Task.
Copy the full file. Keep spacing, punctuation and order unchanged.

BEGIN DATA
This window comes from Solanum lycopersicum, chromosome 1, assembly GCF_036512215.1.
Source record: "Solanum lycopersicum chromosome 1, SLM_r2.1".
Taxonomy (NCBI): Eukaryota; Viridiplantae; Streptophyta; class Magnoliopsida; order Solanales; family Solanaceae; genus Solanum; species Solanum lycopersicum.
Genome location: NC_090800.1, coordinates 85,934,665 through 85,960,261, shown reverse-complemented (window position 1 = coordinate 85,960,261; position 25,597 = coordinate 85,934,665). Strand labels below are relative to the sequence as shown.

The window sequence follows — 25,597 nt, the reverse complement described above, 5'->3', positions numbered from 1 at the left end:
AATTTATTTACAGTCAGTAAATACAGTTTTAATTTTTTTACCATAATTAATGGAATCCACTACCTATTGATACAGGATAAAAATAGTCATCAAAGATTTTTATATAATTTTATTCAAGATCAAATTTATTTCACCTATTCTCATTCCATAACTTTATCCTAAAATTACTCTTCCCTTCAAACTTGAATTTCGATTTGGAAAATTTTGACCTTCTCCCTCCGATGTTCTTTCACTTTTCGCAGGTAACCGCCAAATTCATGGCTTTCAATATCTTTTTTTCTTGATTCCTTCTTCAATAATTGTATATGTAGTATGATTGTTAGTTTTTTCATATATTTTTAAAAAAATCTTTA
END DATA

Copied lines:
This window comes from Solanum lycopersicum, chromosome 1, assembly GCF_036512215.1.
Source record: "Solanum lycopersicum chromosome 1, SLM_r2.1".
Taxonomy (NCBI): Eukaryota; Viridiplantae; Streptophyta; class Magnoliopsida; order Solanales; family Solanaceae; genus Solanum; species Solanum lycopersicum.
Genome location: NC_090800.1, coordinates 85,934,665 through 85,960,261, shown reverse-complemented (window position 1 = coordinate 85,960,261; position 25,597 = coordinate 85,934,665). Strand labels below are relative to the sequence as shown.

The window sequence follows — 25,597 nt, the reverse complement described above, 5'->3', positions numbered from 1 at the left end:
AATTTATTTACAGTCAGTAAATACAGTTTTAATTTTTTTACCATAATTAATGGAATCCACTACCTATTGATACAGGATAAAAATAGTCATCAAAGATTTTTATATAATTTTATTCAAGATCAAATTTATTTCACCTATTCTCATTCCATAACTTTATCCTAAAATTACTCTTCCCTTCAAACTTGAATTTCGATTTGGAAAATTTTGACCTTCTCCCTCCGATGTTCTTTCACTTTTCGCAGGTAACCGCCAAATTCATGGCTTTCAATATCTTTTTTTCTTGATTCCTTCTTCAATAATTGTATATGTAGTATGATTGTTAGTTTTTTCATATATTTTTAAAAAAATCTTTA